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HARRISBURG - Proposed legislation that would create separate public and private state tournaments and bring other sweeping changes to high school athletics in Pennsylvania was introduced Tuesday.

Rep. Aaron Bernstine (R-Beaver/Butler/Lawrence) unveiled the Parity in Interscholastic Athletics Act (House Bill 1600) at a press conference in the State Capitol Building.

The bill, if it becomes law, would blow up the current format and structure of state playoffs in eight sports, eliminate a transfer rule installed by the Pennsylvania Interscholastic Athletic Association to address competitive balance, and possibly rework the structure of the PIAA itself, among other reforms.

“Both public and private school leaders sat down in a non-adversarial setting and worked hard to resolve these challenges and understand each other’s goals,” Rep. Bernstine said.

“At the end of the day, everyone was focused on making sure the end result was in the best interest of Pennsylvania students both athletically and academically.”

Joining Bernstine at the press conference were representatives of the parties that negotiated the bill's content: Eric Failing, executive director of the Pennsylvania Catholic Conference; and Leonard Rich and William Hall, co-coordinators of the Pennsylvania Athletic Equity Steering Committee.

Those parties did not include the Pennsylvania Interscholastic Athletic Association, according to its executive director.

"We weren't involved in this at all,’’ Dr. Robert Lombardi said by telephone Tuesday. “There's an awful lot there that I believe oversteps the role of government. ... I think it is quite a reach.''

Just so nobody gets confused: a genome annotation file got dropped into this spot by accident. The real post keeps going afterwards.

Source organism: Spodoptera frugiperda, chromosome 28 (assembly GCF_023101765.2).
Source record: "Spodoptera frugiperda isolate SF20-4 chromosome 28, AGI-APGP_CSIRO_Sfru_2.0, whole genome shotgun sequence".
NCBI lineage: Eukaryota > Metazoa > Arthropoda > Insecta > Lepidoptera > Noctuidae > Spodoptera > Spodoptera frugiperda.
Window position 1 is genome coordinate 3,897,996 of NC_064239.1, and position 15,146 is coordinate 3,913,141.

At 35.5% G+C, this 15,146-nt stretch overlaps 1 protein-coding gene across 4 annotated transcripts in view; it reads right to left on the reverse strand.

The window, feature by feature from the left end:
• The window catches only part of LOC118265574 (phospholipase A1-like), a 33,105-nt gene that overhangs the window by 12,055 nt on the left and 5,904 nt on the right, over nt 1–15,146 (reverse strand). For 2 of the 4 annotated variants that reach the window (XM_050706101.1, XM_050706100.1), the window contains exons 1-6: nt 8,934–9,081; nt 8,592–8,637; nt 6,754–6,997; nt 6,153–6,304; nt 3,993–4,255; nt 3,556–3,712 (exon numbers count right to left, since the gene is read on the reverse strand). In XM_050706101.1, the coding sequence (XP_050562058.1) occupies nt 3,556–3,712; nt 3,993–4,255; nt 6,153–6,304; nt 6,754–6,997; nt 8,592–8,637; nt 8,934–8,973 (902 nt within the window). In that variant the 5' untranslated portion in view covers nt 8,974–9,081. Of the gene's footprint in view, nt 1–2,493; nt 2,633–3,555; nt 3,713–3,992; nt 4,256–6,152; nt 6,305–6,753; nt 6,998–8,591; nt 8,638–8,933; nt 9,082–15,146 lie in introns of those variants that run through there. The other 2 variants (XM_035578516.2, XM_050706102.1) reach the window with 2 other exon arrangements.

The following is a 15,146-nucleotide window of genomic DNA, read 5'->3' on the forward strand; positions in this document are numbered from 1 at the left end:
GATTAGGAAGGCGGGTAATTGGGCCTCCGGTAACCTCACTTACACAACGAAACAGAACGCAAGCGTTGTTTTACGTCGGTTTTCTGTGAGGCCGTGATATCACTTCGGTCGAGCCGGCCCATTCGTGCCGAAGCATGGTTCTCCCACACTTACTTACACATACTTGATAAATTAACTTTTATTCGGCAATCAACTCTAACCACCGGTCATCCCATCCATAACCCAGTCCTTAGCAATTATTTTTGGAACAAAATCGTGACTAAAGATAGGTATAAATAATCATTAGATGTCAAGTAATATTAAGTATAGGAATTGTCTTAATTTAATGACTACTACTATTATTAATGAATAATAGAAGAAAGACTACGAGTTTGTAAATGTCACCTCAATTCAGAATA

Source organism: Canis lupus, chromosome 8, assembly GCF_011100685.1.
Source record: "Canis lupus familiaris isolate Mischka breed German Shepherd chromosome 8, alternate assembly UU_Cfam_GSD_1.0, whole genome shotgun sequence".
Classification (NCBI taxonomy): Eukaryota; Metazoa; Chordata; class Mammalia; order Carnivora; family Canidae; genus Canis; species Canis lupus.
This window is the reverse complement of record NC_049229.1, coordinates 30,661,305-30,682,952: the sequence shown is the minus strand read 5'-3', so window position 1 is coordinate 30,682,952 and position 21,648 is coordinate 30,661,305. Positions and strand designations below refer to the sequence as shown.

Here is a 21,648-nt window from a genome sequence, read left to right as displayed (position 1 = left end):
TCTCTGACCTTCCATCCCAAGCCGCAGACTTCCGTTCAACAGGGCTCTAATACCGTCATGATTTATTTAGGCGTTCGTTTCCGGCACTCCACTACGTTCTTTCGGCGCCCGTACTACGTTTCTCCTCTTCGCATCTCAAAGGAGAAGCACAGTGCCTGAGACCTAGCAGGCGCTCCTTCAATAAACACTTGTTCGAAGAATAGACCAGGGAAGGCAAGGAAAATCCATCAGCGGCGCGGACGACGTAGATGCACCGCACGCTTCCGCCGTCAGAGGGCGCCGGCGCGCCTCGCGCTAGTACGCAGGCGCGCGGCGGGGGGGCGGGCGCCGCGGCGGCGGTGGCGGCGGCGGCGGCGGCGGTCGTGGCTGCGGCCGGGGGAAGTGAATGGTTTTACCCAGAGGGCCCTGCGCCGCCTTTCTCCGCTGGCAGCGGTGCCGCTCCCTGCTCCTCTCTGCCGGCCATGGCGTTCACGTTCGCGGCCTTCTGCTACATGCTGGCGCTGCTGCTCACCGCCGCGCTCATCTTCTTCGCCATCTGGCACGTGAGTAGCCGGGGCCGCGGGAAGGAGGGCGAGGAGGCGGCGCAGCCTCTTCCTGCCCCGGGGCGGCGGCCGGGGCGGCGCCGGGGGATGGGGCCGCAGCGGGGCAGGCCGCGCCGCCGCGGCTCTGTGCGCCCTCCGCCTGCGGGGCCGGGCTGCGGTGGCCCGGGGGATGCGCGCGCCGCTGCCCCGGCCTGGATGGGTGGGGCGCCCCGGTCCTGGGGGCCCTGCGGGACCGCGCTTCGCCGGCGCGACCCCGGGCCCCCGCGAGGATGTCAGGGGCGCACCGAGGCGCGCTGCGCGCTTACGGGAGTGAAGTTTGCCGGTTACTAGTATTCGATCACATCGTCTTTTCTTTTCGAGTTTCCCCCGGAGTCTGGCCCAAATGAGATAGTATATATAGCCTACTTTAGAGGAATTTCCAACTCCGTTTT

The bill, if passed into law, would mean all public schools (including charter schools) would compete in one state-tournament bracket and all private schools would compete in a separate bracket in football, boys’ and girls’ basketball, boys’ and girls’ soccer, baseball, softball and girls’ (but not boys’) volleyball.

The law would allow for creating separate playoffs in other sports in the future, provided there are at least 50 public and 50 private schools playing the sport. Only 15 private schools in the state currently field boys’ volleyball teams.

The respective public and private state champions would then compete in an extra game for an overall state championship.

In past discussion of separate playoffs, charter schools had been included with private schools in a “boundary or non-boundary,” model.

“By law they have to be included (with publics),’’ said Rich. “According to the school code, they are public schools.’’

In the past, the Pennsylvania Catholic Conference had been vehemently opposed to separate playoffs.

Failing, in his first year as Executive Director, admitted, “the Bishops (of the conference) were very, very clear. They didn’t want to be left out of any issue, … (they said) go out and find common ground.

“I realize many people are apprehensive about change, but it appeared that change was inevitable. This legislation will offer Catholic schools several advantages and protections.”

The law would also eliminate the PIAA’s transfer rule, installed by PIAA last year to address the competitive balance issues at the core of the debate on reform. Students would be immediately eligible to play sports after transferring schools, as long as they meet other eligibility standards.

The law does allow PIAA to restrict transfers that occur after 50 percent of a sport’s regular season games have been played.

“We’re happy that we have secured change on what had been very restrictive transfer rules,” Failing said.

The bill would make ineligible for state playoffs a team that forfeited two or more regular-season games in a season. That change is “to prevent schools from being intentionally disregarded.’’

The bill would also forbid the forming of a league that excludes private schools, and forbids PIAA member schools from refusing to schedule games with private member schools.

Despite the fact that roughly 90 percent of PIAA membership is public/charter schools the bill says, “There shall be an equal number of public and nonpublic schools in each interdistrict playoff system.’’

In addition to the PIAA, parties not represented at the press conference Tuesday included the Pennsylvania Coalition of Charter Public Schools and the state General Assembly’s Athletic Oversight Committee